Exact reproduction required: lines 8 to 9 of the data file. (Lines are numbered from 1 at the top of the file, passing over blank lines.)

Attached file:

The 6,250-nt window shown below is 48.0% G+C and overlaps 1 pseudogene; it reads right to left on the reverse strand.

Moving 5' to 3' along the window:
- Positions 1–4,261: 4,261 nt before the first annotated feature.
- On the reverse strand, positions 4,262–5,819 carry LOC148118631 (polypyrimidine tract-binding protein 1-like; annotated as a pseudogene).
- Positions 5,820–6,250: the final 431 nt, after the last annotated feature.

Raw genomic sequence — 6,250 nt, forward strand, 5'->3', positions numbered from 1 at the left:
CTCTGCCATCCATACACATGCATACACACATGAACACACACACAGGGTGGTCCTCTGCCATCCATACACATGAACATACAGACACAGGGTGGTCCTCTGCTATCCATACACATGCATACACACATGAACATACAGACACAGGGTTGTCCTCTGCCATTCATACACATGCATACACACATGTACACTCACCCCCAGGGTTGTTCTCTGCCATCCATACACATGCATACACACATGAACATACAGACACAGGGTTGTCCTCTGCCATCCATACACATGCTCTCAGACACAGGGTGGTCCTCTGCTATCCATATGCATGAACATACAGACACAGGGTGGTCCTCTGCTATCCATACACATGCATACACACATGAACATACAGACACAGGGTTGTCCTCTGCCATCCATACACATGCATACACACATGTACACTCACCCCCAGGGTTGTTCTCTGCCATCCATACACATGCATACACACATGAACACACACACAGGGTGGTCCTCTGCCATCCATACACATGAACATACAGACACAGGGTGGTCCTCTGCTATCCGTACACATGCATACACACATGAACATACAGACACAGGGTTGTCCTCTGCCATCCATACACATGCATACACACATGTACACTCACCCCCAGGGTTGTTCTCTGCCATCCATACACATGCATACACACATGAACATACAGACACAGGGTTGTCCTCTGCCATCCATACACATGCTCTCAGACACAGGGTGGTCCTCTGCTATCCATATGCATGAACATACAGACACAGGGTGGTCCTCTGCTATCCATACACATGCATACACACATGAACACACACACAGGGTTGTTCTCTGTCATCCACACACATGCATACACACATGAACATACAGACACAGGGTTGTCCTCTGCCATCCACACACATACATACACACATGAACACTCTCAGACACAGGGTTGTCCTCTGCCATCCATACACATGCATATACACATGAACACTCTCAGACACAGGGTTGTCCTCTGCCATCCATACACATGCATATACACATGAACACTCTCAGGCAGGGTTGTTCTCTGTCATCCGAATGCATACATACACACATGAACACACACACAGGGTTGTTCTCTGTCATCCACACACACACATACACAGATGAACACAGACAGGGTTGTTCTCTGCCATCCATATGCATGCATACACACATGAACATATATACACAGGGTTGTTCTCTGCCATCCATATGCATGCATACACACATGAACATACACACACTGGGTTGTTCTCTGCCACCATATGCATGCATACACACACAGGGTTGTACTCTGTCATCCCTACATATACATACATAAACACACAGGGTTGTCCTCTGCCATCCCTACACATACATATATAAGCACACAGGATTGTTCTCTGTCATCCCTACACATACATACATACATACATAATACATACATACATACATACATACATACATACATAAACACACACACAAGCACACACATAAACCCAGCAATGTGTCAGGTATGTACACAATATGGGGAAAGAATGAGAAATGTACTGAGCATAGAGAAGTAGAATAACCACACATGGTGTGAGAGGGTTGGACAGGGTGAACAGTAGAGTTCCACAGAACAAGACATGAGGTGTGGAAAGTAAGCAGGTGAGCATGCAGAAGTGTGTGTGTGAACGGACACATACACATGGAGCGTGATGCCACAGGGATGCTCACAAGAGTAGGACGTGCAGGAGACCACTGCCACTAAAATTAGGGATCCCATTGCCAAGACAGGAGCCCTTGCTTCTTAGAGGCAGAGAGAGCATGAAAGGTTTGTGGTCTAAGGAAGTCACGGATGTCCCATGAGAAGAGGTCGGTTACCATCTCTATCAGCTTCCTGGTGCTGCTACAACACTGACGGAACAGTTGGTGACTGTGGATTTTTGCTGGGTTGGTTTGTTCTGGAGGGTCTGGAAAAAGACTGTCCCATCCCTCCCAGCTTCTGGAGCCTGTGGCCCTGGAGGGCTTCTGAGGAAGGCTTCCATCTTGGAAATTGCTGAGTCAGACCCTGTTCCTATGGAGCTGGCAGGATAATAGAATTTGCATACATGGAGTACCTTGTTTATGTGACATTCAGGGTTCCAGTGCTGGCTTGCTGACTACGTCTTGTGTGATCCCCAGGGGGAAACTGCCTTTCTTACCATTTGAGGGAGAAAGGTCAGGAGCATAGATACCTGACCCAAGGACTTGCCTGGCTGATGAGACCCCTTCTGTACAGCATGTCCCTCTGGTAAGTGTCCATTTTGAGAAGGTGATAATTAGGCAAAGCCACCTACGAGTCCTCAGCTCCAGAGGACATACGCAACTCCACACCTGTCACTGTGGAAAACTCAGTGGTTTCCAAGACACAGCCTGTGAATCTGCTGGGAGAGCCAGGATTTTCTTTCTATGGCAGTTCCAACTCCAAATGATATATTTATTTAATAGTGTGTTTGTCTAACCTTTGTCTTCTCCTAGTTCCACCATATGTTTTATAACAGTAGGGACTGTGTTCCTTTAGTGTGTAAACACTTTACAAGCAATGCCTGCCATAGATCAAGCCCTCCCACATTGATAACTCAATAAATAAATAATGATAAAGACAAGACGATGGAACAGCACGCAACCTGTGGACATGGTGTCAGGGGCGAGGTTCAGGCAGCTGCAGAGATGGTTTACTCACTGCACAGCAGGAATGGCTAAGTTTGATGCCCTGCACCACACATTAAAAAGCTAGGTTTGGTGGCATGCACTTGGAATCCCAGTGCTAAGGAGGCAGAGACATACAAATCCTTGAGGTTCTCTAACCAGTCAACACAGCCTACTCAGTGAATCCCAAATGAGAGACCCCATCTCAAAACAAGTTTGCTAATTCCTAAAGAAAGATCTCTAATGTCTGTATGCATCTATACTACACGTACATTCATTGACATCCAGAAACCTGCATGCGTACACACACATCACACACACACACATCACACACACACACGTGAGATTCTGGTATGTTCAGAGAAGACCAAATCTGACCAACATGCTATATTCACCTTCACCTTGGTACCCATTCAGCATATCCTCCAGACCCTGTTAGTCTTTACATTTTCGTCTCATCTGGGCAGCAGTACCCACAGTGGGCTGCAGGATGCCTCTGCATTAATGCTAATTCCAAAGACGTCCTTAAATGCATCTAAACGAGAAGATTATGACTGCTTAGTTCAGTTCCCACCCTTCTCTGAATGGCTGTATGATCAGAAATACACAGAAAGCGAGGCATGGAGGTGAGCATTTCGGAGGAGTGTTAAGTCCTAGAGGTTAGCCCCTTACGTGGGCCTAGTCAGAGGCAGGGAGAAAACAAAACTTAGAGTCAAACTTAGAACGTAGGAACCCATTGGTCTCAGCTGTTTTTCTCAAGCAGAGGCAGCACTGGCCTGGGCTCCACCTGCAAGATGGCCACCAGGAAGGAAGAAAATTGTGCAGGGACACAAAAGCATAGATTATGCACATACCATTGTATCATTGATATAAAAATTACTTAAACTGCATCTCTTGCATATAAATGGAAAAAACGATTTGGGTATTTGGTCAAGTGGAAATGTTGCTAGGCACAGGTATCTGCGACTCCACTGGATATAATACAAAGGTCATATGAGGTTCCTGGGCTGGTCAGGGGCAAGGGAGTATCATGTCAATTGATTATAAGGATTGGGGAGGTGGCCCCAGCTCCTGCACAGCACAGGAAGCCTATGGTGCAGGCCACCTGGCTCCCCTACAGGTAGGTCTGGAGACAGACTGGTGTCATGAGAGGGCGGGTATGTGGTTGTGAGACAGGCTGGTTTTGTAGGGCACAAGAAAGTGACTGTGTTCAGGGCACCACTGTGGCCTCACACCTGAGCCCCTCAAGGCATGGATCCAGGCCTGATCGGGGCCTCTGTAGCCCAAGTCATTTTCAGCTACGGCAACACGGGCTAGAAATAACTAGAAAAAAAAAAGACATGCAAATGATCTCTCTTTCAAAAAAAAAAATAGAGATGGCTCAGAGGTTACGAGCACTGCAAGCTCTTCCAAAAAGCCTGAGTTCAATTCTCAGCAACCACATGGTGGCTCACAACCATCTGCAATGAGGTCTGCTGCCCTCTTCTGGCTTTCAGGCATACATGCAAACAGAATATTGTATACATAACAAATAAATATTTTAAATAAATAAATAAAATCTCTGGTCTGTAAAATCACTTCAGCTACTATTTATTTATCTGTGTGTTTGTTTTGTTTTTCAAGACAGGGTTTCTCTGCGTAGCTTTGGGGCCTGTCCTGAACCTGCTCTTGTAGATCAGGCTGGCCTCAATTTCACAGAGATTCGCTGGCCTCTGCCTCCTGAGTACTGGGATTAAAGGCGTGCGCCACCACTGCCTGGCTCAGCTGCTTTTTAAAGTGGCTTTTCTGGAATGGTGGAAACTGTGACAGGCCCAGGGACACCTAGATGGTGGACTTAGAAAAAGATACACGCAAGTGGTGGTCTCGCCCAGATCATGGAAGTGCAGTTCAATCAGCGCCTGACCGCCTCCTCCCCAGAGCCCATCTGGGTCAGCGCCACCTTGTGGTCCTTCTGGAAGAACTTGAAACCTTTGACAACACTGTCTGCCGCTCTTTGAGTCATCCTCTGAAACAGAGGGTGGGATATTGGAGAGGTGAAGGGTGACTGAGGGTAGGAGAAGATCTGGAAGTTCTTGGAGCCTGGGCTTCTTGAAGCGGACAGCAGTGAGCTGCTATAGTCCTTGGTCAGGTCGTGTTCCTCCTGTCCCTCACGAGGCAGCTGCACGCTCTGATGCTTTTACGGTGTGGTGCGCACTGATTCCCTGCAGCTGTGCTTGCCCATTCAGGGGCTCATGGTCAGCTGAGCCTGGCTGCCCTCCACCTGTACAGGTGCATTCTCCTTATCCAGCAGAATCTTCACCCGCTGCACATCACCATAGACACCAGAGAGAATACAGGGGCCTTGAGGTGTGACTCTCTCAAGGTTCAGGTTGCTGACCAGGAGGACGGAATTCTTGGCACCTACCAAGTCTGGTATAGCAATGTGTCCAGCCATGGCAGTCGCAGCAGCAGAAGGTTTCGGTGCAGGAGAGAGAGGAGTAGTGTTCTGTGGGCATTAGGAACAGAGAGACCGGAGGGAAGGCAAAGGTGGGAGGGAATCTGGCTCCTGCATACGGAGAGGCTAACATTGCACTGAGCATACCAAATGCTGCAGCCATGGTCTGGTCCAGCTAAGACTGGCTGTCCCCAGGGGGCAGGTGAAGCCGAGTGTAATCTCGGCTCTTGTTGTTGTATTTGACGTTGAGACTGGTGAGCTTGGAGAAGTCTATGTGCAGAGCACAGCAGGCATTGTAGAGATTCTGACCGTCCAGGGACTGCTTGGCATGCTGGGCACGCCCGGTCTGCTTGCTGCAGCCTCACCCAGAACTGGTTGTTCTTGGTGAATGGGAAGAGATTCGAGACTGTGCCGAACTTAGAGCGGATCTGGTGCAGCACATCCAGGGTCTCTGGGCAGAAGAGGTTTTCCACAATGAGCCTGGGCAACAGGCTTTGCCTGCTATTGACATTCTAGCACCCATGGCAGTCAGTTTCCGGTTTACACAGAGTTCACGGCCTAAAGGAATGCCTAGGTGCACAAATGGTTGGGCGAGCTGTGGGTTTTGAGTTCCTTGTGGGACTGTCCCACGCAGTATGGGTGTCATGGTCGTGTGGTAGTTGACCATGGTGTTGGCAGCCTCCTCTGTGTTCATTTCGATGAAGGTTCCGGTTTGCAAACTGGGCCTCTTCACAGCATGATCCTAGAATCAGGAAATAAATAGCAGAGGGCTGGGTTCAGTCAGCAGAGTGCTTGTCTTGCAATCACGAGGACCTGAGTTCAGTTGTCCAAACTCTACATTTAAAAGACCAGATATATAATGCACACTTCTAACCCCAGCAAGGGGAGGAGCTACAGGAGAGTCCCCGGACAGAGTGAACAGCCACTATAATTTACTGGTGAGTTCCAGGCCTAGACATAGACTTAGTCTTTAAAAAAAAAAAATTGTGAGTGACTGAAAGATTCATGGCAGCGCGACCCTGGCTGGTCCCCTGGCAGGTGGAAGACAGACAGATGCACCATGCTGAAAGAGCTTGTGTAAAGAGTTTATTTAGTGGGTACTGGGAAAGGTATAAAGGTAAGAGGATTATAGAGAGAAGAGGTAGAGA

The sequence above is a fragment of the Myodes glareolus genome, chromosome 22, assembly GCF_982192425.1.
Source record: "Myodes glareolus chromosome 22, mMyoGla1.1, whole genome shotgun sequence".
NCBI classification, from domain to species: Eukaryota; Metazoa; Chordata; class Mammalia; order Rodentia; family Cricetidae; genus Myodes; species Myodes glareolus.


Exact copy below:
The sequence above is a fragment of the Myodes glareolus genome, chromosome 22, assembly GCF_982192425.1.
Source record: "Myodes glareolus chromosome 22, mMyoGla1.1, whole genome shotgun sequence".